twinmam Tue 19-May-09 10:16:58

Not long haul but did 6 hours with DTs when they were 5 months. I have to say it was a LOT easier than when we did the same journey last month with 2 15 month olds - THAT was horrific but largely because we had a night flight and they got overexcited then couldn't sleep and screamed for most of the way (hair tearing out emoticon). Yes, it will be hard but the good thing about little babies is that they sleep a lot and also seem happier about sleeping anywhere/ anytime. Ask your family to hire all the stuff you need in advance (not much - travel cots ought to do it) and if you are FF find out if your brand is available out there, otherwise fill your suitcase. We've had different experiences at different airports re. liquids. You can take the 100ml cartons but they may make you open and test half of them which of course makes them no longer sterile. Could you ring Boots at the airport (the one through security) and pre-book a load of cartons for the flight? You can take your own car seats and don't have to pay extra to do this, just check em in. This is what we did but of course stuff like that can be hired. Those little steriliser bags are v handy and don't take up much space or you could hire a steriliser there. Good luck - I know it's not the same as long haul but still I found our flights with 5 month olds a LOT easier than expected. Also, everyone will coo over them and offer to help. We found even airport security were friendly and went out of their way to be helpful!

BKD Tue 02-Jun-09 13:33:49

First time on mumsnet but had to chip in. Am australian living (reluctantly) in London, pregnant with twins and my DS will be 23 months when they are born. Happy to hear that the idea of flying long haul with twins is possible. Mind you i would swim to Sydney to be with my family if i had to. I have flown to Syd from Ldn with DS when 3 months and then again at 12 months, both times by myself. I would only look at Emirates or Singapore as these are the only companies that will book a sky cot. The others are first come first serve. Emirates also has strollers/pushchairs at Dubai airport so makes the transfer a breeze. Singapore were slightly better as they LOVE children and when DS was older would happily take him away when they could hear me getting a bit fraught. But i am with the others- it was eaiser when younger as the routine was set, i was breastfeeding so did not have to worry about whether it was dinner or lunch, and he slept alot. Jet lag was also not so much of a problem when younger as opposed to waking at 3am for a week when older. I plan to enlist help to get the three of us down under this time- mum on way out and DH on the way back. I can sleep when i get there smile

snappyjenn Tue 02-Jun-09 18:21:20

I am a maternity nurse and have done a few flights with babies now. Last one was with 12 week old twins. Although we had to use oxygen with them, it was easy as they were still at eat and sleep stage!

I travelled with slightly older twins across the USA but even then it wasn't too difficult - tiring but not physically hard.

I think it is important to get the 'system' in place asap after landing so your little ones can feel secure in something. IE: if they normally have a bath, feed and then bed in the evening - stick to it when you get to your destination. Sometimes the last thing you want to do is bath babies, but it helps.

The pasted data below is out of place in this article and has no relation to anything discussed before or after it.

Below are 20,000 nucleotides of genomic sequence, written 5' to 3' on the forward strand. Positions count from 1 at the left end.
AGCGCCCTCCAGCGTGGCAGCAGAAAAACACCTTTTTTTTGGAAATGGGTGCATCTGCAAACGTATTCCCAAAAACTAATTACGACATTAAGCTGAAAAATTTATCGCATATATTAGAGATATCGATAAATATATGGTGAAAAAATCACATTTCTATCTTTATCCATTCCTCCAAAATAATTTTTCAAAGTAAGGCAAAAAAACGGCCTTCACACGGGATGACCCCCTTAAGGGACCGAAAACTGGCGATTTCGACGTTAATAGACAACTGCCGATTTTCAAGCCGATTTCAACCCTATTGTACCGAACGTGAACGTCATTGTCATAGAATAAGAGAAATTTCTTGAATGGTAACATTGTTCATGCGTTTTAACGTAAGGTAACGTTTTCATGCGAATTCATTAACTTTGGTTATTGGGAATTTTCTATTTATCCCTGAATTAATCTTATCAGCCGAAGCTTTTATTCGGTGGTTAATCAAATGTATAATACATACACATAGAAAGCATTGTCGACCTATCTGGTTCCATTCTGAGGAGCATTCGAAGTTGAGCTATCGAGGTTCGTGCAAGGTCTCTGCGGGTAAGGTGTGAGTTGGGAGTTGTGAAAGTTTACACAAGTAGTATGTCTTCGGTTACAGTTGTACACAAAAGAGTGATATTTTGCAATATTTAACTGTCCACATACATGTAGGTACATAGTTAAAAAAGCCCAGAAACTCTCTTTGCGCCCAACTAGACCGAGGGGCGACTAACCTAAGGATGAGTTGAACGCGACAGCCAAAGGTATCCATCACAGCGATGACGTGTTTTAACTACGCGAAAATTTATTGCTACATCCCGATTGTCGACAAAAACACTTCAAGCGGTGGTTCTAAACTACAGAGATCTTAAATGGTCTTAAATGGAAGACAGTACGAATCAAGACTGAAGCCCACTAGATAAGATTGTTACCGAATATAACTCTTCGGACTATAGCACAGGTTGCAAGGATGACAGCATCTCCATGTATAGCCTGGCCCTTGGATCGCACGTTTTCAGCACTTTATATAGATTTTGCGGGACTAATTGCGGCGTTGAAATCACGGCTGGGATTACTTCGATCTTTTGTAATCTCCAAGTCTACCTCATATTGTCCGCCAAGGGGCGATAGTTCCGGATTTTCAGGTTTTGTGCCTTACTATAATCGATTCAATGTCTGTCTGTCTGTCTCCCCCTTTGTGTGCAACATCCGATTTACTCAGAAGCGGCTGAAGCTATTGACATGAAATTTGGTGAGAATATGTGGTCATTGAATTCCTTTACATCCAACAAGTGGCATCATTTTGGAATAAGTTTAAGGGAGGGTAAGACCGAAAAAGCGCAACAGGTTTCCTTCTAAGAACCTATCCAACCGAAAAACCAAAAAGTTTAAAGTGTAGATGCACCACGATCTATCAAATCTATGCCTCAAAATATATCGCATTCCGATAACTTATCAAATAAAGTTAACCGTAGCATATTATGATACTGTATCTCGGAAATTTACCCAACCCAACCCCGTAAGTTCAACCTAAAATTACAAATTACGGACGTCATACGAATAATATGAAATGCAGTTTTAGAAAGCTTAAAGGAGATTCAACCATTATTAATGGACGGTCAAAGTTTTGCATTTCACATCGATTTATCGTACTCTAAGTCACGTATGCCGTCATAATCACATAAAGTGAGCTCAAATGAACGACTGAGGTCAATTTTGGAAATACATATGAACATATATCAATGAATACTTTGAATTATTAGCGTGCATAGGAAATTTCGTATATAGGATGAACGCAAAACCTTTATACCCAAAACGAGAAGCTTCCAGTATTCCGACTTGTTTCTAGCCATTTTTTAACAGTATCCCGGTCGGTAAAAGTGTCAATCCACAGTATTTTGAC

I advertise on nannyjob http://www.nannyjob.co.uk/system/cv_view.aspx?cvid=7396

Good luck with planning and implementing - do it sooner rather then later though!

twinmam Wed 03-Jun-09 08:34:14

Ooh BKD - we are flying to Perth in October with Emirates. DDs will be 20 months old. Am finding your praise of them (Emirates) very reassuring!! smile

jennyroper Thu 04-Jun-09 10:55:33

i have travelled London to New Zealand 3 times with my son, twice with my husband then once on my own when i was heavily pregnant with twins. In September i will be travelling on the same trip with 9 month old twins on my own. Can't say I'm looking forward to the experience but what i have learnt from travelling long haul with littlies is that it's only a day of your life and like BKD I would happily endure a tortuous journey in order to see my family.
Bring on the mayhem I say!
I would second the recommendation od Singapore Airlines they are hands down the best with children. Air NZ and Qantas are extremely average

charlieandlola Thu 04-Jun-09 21:01:11

We flew London=Sydney with 12 mo twins. We flew with Emirates, with stop over in Dubai on way home for a week. We were a bit soft and booked 3 business class seats and 2 bassinets.

We put our watches on and as soon as we were on board, went to Australia time, and tried to keep the 7 am to 7pm Gina routine as much as possible.

Take clean clothes for yourself on the flight. Its all very well if the dt's throw up and you change their clothes. You will need at least 2 changes of clothes each. This will also make you feel more "human" if you are not sitting in vomit covered clothes for 24 hours!

My top tip, is buy stuff on ebay in the country you are visiting, and have it delivered to your family' address.

We spent about £100 on toys and equipment, which we just left in Australia, and my family gave it to a local charity shop.

Good luck!

anjlix Fri 05-Jun-09 13:17:39

Can any one elaborate on what is the best way to travel inflight. My DTs will be 8 months old when we plan a trip from London to US. We are hoping to get away travelling economy because business class would be very difficult to afford. Should we purchase 2 additional seats and FAA approved car seats. Just learned that our Maxi Cosi Cambrios are not approved. We will be flying United Airlines since thats the only one which connects to our rural home town. Any tips, please, thanks.